‘Mobile apps are the holy grail of advertising.’
-Sir Martin Sorrel, founder and chief of world’s largest advertising company in revenue, WPP PLC
With the rapid growth of the smartphone and tablet market, there is little doubt that mobile advertising is the future.
According to ad forecaster Magna, mobile advertising currently represents approximately $2.7 billion of the global $500 billion dollar market. Certainly not a formidable chunk but as is everything else in the mobile world, you can count on it to grow.
eMarketer predicts that mobile advertising spend in the U.S. market alone will double from 1.1 billion this year to 2.6 billion by 2014.
Mobile advertising is considered ‘the holy grail’ for multiple reasons -including the ability to target advertising based on location.
Additionally, advertising on mobile devices provides users with an interactive experience never seen before on any sort of platform. Users can immerse themselves in ads due to advances in rich media as well as experiment with the new types of formats.
Opt-in advertising will allow users to receive targeted ads based on what they are interested in and tell advertisers when and where users want it. It’s less intrusive or aggressive than traditional media and with the emergence of location-based apps (hello, Foursquare) marketers will be able to infiltrate the social circles of mobile users to better target their audiences.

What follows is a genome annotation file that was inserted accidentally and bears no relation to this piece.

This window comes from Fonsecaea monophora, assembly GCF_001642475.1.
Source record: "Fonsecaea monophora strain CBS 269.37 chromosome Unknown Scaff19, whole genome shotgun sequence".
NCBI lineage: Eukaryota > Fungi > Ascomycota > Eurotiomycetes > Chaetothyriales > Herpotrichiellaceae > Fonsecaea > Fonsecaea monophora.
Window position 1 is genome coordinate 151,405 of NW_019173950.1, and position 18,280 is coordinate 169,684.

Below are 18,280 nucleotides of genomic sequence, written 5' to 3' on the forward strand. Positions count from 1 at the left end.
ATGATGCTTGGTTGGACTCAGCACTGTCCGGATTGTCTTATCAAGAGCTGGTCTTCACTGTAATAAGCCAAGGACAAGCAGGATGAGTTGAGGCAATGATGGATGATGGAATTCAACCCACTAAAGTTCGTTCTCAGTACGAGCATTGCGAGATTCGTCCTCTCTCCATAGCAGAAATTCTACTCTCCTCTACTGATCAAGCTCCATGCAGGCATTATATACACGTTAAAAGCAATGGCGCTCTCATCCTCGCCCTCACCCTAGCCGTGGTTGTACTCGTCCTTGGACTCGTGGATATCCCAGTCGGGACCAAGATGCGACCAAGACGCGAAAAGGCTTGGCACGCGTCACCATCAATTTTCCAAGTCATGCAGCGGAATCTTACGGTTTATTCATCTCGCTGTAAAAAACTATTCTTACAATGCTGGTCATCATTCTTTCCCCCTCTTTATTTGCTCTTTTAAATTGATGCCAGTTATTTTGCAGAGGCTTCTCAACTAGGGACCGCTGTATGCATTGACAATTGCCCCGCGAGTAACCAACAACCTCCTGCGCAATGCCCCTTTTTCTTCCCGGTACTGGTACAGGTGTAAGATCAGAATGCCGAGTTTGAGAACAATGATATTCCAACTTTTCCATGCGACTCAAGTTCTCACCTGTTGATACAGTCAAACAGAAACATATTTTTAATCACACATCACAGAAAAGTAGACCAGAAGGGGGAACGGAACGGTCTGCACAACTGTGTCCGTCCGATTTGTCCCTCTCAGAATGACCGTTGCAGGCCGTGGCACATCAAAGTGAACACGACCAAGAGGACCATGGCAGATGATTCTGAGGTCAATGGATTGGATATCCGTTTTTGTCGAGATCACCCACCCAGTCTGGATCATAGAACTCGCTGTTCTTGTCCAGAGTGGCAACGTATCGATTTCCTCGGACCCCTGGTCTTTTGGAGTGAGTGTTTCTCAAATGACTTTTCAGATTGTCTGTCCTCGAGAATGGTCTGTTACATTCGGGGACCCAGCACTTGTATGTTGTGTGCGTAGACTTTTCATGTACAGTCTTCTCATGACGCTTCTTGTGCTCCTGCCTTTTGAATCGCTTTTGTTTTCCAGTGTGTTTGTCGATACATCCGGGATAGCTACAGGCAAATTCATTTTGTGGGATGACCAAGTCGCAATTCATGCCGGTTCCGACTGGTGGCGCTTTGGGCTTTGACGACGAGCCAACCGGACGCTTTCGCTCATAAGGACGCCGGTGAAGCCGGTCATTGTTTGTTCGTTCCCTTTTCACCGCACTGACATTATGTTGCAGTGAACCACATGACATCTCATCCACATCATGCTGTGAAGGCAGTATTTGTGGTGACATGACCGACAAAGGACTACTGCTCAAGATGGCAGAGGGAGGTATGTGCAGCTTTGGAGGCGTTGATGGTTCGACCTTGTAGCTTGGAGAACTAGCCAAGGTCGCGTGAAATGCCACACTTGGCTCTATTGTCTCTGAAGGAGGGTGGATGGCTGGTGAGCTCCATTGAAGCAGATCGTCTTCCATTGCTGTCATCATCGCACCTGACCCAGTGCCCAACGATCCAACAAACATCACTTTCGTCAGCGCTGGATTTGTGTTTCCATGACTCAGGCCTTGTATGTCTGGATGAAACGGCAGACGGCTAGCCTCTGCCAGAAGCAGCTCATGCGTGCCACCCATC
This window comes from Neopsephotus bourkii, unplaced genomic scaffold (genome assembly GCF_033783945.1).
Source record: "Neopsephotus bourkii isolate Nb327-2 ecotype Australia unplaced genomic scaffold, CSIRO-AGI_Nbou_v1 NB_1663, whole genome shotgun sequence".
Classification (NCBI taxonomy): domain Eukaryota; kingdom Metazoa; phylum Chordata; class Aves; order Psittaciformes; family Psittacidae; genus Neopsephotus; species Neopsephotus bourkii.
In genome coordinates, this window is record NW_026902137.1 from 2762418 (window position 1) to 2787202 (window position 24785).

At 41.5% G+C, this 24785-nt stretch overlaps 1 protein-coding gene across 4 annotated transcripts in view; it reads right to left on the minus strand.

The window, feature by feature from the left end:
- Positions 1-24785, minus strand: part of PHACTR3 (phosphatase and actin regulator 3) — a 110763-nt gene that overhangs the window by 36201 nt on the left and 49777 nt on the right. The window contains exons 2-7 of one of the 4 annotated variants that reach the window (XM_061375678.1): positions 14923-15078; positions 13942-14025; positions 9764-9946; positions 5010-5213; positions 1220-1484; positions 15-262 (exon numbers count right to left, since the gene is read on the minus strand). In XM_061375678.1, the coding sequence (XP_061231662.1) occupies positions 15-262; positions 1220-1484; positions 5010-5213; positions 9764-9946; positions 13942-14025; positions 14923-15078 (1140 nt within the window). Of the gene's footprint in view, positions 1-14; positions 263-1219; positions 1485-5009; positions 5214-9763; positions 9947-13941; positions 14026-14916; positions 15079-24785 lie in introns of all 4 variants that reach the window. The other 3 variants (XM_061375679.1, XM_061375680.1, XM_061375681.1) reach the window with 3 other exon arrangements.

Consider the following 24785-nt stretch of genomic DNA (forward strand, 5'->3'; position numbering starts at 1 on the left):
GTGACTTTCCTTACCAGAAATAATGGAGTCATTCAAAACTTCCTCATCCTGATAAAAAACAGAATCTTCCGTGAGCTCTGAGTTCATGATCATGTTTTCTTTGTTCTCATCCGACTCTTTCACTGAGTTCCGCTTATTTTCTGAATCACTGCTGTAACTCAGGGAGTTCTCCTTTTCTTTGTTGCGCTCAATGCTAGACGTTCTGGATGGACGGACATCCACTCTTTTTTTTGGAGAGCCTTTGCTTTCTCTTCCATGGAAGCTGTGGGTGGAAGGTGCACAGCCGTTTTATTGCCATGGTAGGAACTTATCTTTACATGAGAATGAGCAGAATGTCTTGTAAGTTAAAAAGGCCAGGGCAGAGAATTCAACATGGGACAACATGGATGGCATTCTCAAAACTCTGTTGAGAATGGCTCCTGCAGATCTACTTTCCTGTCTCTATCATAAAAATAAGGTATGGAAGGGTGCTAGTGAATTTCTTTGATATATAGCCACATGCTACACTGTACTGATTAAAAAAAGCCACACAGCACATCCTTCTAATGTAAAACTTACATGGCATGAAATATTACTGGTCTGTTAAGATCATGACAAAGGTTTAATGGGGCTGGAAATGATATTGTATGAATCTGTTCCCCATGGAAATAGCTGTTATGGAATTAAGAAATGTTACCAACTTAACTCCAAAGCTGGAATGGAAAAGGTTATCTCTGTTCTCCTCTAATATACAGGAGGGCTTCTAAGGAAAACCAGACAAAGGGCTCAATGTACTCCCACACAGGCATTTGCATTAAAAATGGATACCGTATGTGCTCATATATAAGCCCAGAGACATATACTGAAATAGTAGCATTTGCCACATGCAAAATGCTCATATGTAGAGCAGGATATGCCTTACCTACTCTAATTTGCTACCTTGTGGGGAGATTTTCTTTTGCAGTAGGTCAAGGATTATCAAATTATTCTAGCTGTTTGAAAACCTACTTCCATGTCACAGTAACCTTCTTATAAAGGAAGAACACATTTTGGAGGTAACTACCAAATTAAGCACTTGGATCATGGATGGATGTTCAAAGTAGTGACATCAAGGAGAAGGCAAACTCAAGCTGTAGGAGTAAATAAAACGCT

So why hasn’t mobile advertising completely exploded?
It’s not that the party is too crowded, it’s that developers are still trying to figure out a way to serve everyone.
According to Gartner analyst Stephanie Baghdassarian, “Advertising inventory - the amount of traffic or impressions that a publisher can sell to advertisers interested in targeting users that visit a publisher's site—is too scattered.”
Before advertisers can truly capitalize on the mobile opportunity, the market must become more consolidated.
Even Apple has hit a speed bump in this new landscape. Two days ago they lowered their minimum iAd spend from $1 million to $500,000 to better secure market attention.
According to tech blog Fierce Mobile Content, Apple is still determining how to best way to play this game.
“Apple is still figuring out how to sell advertising. You don't just become a sell-side media company overnight. The infrastructure is missing at Apple right now.”
In short, the biggest hurdle standing in the way is simply that we are in unchartered territory as mobile expansion happens so quickly.
According to Yahoo! Investor Day, although consumers spend 28% of their total media consumption time on the Internet/mobile devices, advertising spending on the Internet/ mobile devices is only 13% of total amount spent in the U.S. in 2009.
inMobi CEO Naveen Tewari, quoted in the Wall Street Journal, explains the current status of the mobile ad network.
“We're at the tip of the Iceberg in terms of what can be done with mobile.”